“It all started here. I have Saskatoon to thank.”

Before starring on Broadway in both Spring Awakening and Hair, Kyle released a full-length album of original music at the age of 17 and has opened for a wide range of artists, including crooner John Mayer, Maroon 5, Jason Mraz, BB King, Buddy Guy and James Brown.

His most recent project, called “WHAT’S IT ALL ABOUT? Bacharach Reimagined” played off-Broadway in New York City and features Kyle’s arrangements of the music of his idol, Bert Bacharach.

He is currently working on the next steps for the production.

Continue reading From Saskatoon to On Broadway for Kyle Riabko – Saskatoon

Alberta lifts publication ban on children who die in care

EDMONTON – Alberta’s Bill 11 was proclaimed on Wednesday, getting rid of the publication ban on children who have died in the care of the province.

“I believe we must empower those who are closest to these children to speak or not to speak,” said Human Services Minister Manmeet Bhullar.

“It is their right as human beings.  If we do not have the right to speak up about justice as individuals then we have taken away too much.”

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In April, the Alberta government introduced changes to allow the publication of names and photos of children who die in government care.

READ MORE: Alberta changes rules on child foster deaths 

“It is the basic right of each and every one to express grief publicly or to protect privacy in a period of tremendous stress,” said Bhullar at that time.

“This is not a decision for the government to make.”

Last November, a Postmedia newspaper series detailed gaps in child death investigations and frustration over parents not being allowed to talk publicly about the death of their loved ones.

Using documents obtained under freedom of information rules, the series revealed the province has used its privacy laws to avoid telling the public about the deaths of 89 children in care since 1999.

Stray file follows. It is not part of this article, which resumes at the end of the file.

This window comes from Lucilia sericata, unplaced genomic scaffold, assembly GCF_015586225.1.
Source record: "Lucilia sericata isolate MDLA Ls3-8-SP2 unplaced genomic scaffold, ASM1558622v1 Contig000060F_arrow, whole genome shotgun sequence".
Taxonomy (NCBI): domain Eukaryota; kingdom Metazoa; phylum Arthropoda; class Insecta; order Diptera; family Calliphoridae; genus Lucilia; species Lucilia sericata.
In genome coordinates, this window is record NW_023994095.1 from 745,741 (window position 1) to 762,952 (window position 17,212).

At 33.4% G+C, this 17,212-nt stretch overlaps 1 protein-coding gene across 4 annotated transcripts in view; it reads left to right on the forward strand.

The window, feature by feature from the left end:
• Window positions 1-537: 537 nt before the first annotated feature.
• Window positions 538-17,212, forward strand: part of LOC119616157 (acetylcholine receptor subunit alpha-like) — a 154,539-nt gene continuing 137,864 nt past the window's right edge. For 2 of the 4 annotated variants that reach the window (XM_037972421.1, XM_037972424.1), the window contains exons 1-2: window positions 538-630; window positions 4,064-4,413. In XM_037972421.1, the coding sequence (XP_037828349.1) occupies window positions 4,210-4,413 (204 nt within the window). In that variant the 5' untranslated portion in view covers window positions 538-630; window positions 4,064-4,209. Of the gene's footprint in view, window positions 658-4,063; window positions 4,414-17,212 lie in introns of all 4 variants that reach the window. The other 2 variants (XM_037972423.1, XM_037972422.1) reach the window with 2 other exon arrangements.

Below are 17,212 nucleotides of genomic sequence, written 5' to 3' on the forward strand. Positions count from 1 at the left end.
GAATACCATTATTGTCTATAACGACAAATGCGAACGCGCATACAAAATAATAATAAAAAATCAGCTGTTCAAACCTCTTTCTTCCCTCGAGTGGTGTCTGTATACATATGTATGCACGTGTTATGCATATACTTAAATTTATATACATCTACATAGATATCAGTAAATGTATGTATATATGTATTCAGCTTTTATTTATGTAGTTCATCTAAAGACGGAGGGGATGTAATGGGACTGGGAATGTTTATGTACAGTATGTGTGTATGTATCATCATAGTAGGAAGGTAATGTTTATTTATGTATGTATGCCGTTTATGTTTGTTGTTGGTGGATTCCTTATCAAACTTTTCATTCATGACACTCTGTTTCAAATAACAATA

READ MORE: Alberta to review how it investigates, reports foster child deaths 

Bhullar, after he was named to the human services portfolio in December, then released information that indicated there were hundreds of other deaths of children who were not in direct care — but had been at one time, or were in indirect care, or had injuries under investigation.

With those figures added in, the total number of deaths since 1999 stands at 741 out of 275,000 children.

“Upon my appointment as Minister of Human Services seven months ago, I pledged to change the province’s laws that govern what information can be shared about the tragic deaths of children in care,” Bhullar said on Thursday.

“Whether it was at our two-day roundtable in January or through a unanimous vote in the legislature, the broad consensus was that the publication ban must be lifted.  Yesterday, Bill 11 was proclaimed and the ban no longer exists.”

Bhullar added there is a legal process in place for any person, including families with children in care, to apply for a publication ban with the courts. The Act will put a quicker, simpler process in place.

The Child, Youth and Family Enhancement Amendment Act will also give Child and Youth Advocate Del Graff and officials more latitude and powers to investigate the deaths or serious injuries of children in care.

Follow @Emily_Mertz

With files from The Canadian Press

Continue reading Alberta lifts publication ban on children who die in care

How to tell if your $5 bill is a counterfeit – Toronto

TORONTO – The variety of security features on Canadian money can make telling counterfeit cash from the real thing rather difficult.

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Chances are your money is real but it’s important to keep the Bank of Canada’s ‘touch and tilt‘ motto in mind. The Bank of Canada suggests touching the bill to feel for a raised surface and tilting the money to look for changing colours and images that should be visible if the money is real.

“When you give it to somebody who doesn’t know what to look for then you get the confusion,” said Bank of Canada representative Manuel Parreira. “Most people in Canada today are accepting the ones with holograph stripe.”

The Bank of Canada has issued three series of notes since 2001.

The first, the Canadian Journey series of $5 and $10 bills was introduced in 2001. The Bank of Canada added enhanced security features while reintroducing $20 bills in 2004. The $5 and $10 bills were changed soon after.

The Bank of Canada next started using polymer in 2011, first introducing a $100 note, followed later by $5, $10 and $20 bills in November 2013.

Global News tested retailers in Toronto to see if they would be willing to accept an original Canadian Journey $5 bill – without the metallic stripe.